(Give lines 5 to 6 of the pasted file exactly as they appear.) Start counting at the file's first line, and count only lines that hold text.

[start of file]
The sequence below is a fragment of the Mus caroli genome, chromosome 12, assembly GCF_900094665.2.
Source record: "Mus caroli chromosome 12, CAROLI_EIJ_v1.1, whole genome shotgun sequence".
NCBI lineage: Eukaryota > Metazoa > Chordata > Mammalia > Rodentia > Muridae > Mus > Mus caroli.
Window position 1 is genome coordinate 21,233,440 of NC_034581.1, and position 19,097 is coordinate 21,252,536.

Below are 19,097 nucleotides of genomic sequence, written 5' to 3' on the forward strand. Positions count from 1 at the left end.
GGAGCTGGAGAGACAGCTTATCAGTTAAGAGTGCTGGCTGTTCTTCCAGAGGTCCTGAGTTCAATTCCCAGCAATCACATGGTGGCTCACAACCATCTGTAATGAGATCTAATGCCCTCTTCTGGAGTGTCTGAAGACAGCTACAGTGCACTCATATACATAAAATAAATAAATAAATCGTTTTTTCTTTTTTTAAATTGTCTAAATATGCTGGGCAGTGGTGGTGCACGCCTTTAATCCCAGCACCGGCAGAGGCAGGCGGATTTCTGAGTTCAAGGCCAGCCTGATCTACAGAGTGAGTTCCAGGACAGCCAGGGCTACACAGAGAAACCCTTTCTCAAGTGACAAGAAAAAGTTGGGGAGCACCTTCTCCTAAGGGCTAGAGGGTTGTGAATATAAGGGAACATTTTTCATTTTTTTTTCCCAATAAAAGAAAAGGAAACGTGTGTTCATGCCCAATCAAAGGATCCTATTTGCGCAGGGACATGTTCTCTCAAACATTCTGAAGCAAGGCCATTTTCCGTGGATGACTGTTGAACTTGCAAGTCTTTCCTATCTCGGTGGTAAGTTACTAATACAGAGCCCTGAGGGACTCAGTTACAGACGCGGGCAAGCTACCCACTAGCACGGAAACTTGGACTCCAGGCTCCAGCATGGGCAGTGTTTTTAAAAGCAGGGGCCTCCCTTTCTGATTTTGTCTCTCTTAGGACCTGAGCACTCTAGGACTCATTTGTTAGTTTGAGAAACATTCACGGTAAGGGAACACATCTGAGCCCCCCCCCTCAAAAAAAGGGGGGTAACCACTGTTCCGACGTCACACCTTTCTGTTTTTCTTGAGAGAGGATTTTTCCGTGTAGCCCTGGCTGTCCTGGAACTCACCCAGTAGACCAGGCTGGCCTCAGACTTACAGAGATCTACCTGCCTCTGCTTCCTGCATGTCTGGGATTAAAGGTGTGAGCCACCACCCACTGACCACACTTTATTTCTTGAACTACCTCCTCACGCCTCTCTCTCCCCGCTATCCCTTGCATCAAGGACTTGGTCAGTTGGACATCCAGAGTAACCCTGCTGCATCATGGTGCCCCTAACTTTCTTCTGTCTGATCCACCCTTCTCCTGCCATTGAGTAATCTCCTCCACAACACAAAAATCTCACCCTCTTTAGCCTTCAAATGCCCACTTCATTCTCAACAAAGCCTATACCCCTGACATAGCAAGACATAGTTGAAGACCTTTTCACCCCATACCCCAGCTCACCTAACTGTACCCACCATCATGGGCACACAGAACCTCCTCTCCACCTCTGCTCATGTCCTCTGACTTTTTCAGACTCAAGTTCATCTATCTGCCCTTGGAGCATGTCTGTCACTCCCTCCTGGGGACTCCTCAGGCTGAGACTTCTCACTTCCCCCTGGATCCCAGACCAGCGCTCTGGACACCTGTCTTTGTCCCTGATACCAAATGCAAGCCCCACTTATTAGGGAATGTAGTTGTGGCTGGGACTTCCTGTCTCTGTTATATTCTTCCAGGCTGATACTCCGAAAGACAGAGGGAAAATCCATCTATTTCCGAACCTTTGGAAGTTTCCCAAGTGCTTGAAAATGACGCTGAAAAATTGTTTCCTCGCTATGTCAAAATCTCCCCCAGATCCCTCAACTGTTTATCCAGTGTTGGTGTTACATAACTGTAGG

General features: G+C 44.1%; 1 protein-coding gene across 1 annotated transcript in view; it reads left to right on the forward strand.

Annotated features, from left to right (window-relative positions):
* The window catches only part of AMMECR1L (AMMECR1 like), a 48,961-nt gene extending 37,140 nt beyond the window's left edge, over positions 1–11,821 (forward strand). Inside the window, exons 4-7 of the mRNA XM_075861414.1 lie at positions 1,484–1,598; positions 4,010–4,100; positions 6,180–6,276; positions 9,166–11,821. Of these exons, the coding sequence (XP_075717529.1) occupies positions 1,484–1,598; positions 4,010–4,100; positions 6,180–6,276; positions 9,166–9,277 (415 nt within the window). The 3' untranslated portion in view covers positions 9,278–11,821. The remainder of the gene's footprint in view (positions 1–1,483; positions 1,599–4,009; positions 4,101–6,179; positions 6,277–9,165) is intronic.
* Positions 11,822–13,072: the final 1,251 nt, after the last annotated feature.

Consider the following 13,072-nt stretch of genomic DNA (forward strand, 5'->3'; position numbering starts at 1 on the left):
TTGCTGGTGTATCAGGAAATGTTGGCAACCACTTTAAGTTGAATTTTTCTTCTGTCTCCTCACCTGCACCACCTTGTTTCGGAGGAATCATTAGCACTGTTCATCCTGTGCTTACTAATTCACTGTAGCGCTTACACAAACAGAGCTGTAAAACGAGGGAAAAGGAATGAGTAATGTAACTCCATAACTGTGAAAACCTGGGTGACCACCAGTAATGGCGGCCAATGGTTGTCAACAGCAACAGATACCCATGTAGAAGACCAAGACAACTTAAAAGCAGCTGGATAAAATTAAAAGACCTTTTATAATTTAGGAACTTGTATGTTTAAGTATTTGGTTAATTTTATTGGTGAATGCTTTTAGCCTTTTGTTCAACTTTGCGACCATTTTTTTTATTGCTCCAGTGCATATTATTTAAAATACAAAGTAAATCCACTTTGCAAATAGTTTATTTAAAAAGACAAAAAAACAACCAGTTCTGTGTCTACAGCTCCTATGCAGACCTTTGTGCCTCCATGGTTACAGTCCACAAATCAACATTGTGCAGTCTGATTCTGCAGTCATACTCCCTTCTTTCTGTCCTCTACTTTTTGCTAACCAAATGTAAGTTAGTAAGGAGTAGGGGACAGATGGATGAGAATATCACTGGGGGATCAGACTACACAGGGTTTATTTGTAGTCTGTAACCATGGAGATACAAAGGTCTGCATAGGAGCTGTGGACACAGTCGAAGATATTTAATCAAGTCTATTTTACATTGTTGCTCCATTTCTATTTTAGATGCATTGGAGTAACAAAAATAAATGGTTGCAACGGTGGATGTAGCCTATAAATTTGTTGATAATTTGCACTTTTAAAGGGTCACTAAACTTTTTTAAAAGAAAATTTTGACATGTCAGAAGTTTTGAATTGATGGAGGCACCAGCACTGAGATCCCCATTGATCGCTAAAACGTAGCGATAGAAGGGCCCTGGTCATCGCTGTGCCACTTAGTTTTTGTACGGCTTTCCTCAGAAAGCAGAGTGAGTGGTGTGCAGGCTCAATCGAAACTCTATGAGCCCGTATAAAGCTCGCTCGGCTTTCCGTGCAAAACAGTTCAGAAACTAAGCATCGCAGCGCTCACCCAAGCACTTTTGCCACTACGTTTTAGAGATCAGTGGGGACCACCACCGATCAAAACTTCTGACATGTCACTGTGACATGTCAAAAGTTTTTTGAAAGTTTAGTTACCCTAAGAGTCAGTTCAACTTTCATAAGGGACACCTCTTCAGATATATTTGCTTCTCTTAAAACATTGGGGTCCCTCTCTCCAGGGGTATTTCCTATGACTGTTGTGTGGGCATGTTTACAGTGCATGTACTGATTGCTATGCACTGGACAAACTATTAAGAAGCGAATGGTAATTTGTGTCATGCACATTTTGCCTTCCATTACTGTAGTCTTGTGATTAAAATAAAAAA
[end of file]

Below are 19,097 nucleotides of genomic sequence, written 5' to 3' on the forward strand. Positions count from 1 at the left end.
GGAGCTGGAGAGACAGCTTATCAGTTAAGAGTGCTGGCTGTTCTTCCAGAGGTCCTGAGTTCAATTCCCAGCAATCACATGGTGGCTCACAACCATCTGTAATGAGATCTAATGCCCTCTTCTGGAGTGTCTGAAGACAGCTACAGTGCACTCATATACATAAAATAAATAAATAAATCGTTTTTTCTTTTTTTAAATTGTCTAAATATGCTGGGCAGTGGTGGTGCACGCCTTTAATCCCAGCACCGGCAGAGGCAGGCGGATTTCTGAGTTCAAGGCCAGCCTGATCTACAGAGTGAGTTCCAGGACAGCCAGGGCTACACAGAGAAACCCTTTCTCAAGTGACAAGAAAAAGTTGGGGAGCACCTTCTCCTAAGGGCTAGAGGGTTGTGAATATAAGGGAACATTTTTCATTTTTTTTTCCCAATAAAAGAAAAGGAAACGTGTGTTCATGCCCAATCAAAGGATCCTATTTGCGCAGGGACATGTTCTCTCAAACATTCTGAAGCAAGGCCATTTTCCGTGGATGACTGTTGAACTTGCAAGTCTTTCCTATCTCGGTGGTAAGTTACTAATACAGAGCCCTGAGGGACTCAGTTACAGACGCGGGCAAGCTACCCACTAGCACGGAAACTTGGACTCCAGGCTCCAGCATGGGCAGTGTTTTTAAAAGCAGGGGCCTCCCTTTCTGATTTTGTCTCTCTTAGGACCTGAGCACTCTAGGACTCATTTGTTAGTTTGAGAAACATTCACGGTAAGGGAACACATCTGAGCCCCCCCCCTCAAAAAAAGGGGGGTAACCACTGTTCCGACGTCACACCTTTCTGTTTTTCTTGAGAGAGGATTTTTCCGTGTAGCCCTGGCTGTCCTGGAACTCACCCAGTAGACCAGGCTGGCCTCAGACTTACAGAGATCTACCTGCCTCTGCTTCCTGCATGTCTGGGATTAAAGGTGTGAGCCACCACCCACTGACCACACTTTATTTCTTGAACTACCTCCTCACGCCTCTCTCTCCCCGCTATCCCTTGCATCAAGGACTTGGTCAGTTGGACATCCAGAGTAACCCTGCTGCATCATGGTGCCCCTAACTTTCTTCTGTCTGATCCACCCTTCTCCTGCCATTGAGTAATCTCCTCCACAACACAAAAATCTCACCCTCTTTAGCCTTCAAATGCCCACTTCATTCTCAACAAAGCCTATACCCCTGACATAGCAAGACATAGTTGAAGACCTTTTCACCCCATACCCCAGCTCACCTAACTGTACCCACCATCATGGGCACACAGAACCTCCTCTCCACCTCTGCTCATGTCCTCTGACTTTTTCAGACTCAAGTTCATCTATCTGCCCTTGGAGCATGTCTGTCACTCCCTCCTGGGGACTCCTCAGGCTGAGACTTCTCACTTCCCCCTGGATCCCAGACCAGCGCTCTGGACACCTGTCTTTGTCCCTGATACCAAATGCAAGCCCCACTTATTAGGGAATGTAGTTGTGGCTGGGACTTCCTGTCTCTGTTATATTCTTCCAGGCTGATACTCCGAAAGACAGAGGGAAAATCCATCTATTTCCGAACCTTTGGAAGTTTCCCAAGTGCTTGAAAATGACGCTGAAAAATTGTTTCCTCGCTATGTCAAAATCTCCCCCAGATCCCTCAACTGTTTATCCAGTGTTGGTGTTACATAACTGTAGG